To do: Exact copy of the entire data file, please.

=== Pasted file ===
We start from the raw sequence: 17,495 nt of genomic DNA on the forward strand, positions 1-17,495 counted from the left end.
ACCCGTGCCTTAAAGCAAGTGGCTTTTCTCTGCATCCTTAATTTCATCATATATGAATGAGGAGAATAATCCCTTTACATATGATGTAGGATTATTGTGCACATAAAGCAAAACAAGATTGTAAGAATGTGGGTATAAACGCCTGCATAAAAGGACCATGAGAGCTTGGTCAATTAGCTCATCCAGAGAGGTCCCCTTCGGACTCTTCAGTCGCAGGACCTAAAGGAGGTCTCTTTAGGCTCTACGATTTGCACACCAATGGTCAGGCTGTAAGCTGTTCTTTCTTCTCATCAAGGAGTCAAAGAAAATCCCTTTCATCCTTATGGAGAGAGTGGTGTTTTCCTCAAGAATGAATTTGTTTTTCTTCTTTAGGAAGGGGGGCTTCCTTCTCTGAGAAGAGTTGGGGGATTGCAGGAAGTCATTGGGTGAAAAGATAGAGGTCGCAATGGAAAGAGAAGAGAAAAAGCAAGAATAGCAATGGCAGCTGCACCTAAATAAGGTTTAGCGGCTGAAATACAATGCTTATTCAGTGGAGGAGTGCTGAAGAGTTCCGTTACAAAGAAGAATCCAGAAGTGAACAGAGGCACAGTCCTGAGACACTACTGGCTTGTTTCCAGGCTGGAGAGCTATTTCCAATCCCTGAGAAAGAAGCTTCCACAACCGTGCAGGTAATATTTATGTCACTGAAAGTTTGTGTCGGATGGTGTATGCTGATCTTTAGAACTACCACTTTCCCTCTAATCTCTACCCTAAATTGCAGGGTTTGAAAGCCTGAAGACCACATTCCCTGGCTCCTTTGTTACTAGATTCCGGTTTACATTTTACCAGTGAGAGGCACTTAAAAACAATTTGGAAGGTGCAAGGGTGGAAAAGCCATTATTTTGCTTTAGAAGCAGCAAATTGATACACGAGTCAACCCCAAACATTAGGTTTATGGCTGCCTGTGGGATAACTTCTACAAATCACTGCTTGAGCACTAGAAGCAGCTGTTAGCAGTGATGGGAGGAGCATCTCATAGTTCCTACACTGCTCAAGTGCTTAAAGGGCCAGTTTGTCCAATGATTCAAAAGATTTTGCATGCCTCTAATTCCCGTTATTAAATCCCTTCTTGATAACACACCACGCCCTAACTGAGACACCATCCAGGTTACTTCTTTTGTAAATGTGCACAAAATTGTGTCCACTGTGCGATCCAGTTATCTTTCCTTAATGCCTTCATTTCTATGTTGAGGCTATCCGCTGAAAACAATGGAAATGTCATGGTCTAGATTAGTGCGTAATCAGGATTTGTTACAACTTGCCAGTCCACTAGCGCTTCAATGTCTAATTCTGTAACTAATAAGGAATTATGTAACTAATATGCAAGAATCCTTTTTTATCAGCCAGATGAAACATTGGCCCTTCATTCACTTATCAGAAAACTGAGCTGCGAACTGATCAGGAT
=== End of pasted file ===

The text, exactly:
We start from the raw sequence: 17,495 nt of genomic DNA on the forward strand, positions 1-17,495 counted from the left end.
ACCCGTGCCTTAAAGCAAGTGGCTTTTCTCTGCATCCTTAATTTCATCATATATGAATGAGGAGAATAATCCCTTTACATATGATGTAGGATTATTGTGCACATAAAGCAAAACAAGATTGTAAGAATGTGGGTATAAACGCCTGCATAAAAGGACCATGAGAGCTTGGTCAATTAGCTCATCCAGAGAGGTCCCCTTCGGACTCTTCAGTCGCAGGACCTAAAGGAGGTCTCTTTAGGCTCTACGATTTGCACACCAATGGTCAGGCTGTAAGCTGTTCTTTCTTCTCATCAAGGAGTCAAAGAAAATCCCTTTCATCCTTATGGAGAGAGTGGTGTTTTCCTCAAGAATGAATTTGTTTTTCTTCTTTAGGAAGGGGGGCTTCCTTCTCTGAGAAGAGTTGGGGGATTGCAGGAAGTCATTGGGTGAAAAGATAGAGGTCGCAATGGAAAGAGAAGAGAAAAAGCAAGAATAGCAATGGCAGCTGCACCTAAATAAGGTTTAGCGGCTGAAATACAATGCTTATTCAGTGGAGGAGTGCTGAAGAGTTCCGTTACAAAGAAGAATCCAGAAGTGAACAGAGGCACAGTCCTGAGACACTACTGGCTTGTTTCCAGGCTGGAGAGCTATTTCCAATCCCTGAGAAAGAAGCTTCCACAACCGTGCAGGTAATATTTATGTCACTGAAAGTTTGTGTCGGATGGTGTATGCTGATCTTTAGAACTACCACTTTCCCTCTAATCTCTACCCTAAATTGCAGGGTTTGAAAGCCTGAAGACCACATTCCCTGGCTCCTTTGTTACTAGATTCCGGTTTACATTTTACCAGTGAGAGGCACTTAAAAACAATTTGGAAGGTGCAAGGGTGGAAAAGCCATTATTTTGCTTTAGAAGCAGCAAATTGATACACGAGTCAACCCCAAACATTAGGTTTATGGCTGCCTGTGGGATAACTTCTACAAATCACTGCTTGAGCACTAGAAGCAGCTGTTAGCAGTGATGGGAGGAGCATCTCATAGTTCCTACACTGCTCAAGTGCTTAAAGGGCCAGTTTGTCCAATGATTCAAAAGATTTTGCATGCCTCTAATTCCCGTTATTAAATCCCTTCTTGATAACACACCACGCCCTAACTGAGACACCATCCAGGTTACTTCTTTTGTAAATGTGCACAAAATTGTGTCCACTGTGCGATCCAGTTATCTTTCCTTAATGCCTTCATTTCTATGTTGAGGCTATCCGCTGAAAACAATGGAAATGTCATGGTCTAGATTAGTGCGTAATCAGGATTTGTTACAACTTGCCAGTCCACTAGCGCTTCAATGTCTAATTCTGTAACTAATAAGGAATTATGTAACTAATATGCAAGAATCCTTTTTTATCAGCCAGATGAAACATTGGCCCTTCATTCACTTATCAGAAAACTGAGCTGCGAACTGATCAGGAT